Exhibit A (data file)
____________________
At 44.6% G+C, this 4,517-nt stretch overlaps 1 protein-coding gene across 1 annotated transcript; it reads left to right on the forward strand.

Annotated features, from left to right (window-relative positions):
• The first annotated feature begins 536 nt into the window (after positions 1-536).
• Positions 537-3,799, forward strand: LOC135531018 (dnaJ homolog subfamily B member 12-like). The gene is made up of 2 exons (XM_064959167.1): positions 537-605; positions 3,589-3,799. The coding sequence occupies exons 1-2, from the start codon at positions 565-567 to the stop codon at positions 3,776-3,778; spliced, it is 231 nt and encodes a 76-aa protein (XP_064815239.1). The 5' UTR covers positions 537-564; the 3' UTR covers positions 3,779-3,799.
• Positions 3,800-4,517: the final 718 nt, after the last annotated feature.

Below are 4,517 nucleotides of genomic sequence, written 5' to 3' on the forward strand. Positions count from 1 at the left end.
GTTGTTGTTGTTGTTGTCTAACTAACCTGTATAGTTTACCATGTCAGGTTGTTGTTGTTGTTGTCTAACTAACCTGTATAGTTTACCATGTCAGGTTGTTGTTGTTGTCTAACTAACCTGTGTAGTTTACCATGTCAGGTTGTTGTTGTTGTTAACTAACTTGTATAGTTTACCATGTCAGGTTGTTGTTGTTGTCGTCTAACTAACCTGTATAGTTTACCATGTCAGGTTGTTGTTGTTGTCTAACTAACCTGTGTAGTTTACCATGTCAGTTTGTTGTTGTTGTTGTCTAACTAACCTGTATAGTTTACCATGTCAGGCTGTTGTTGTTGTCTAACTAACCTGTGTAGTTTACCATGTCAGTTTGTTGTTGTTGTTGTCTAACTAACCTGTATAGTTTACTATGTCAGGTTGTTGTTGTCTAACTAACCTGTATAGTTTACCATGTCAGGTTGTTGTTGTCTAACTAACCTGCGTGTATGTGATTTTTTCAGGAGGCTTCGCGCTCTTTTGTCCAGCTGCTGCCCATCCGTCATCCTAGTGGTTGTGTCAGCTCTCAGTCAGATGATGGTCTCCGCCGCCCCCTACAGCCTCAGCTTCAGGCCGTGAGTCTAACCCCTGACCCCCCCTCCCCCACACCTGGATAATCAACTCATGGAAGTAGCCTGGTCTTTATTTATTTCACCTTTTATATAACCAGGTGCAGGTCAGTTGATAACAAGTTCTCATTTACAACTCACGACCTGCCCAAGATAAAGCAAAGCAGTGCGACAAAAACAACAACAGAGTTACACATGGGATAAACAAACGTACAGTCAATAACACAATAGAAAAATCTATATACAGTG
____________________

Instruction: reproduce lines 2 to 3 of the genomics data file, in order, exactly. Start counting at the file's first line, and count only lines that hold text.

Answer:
Annotated features, from left to right (window-relative positions):
• The first annotated feature begins 536 nt into the window (after positions 1-536).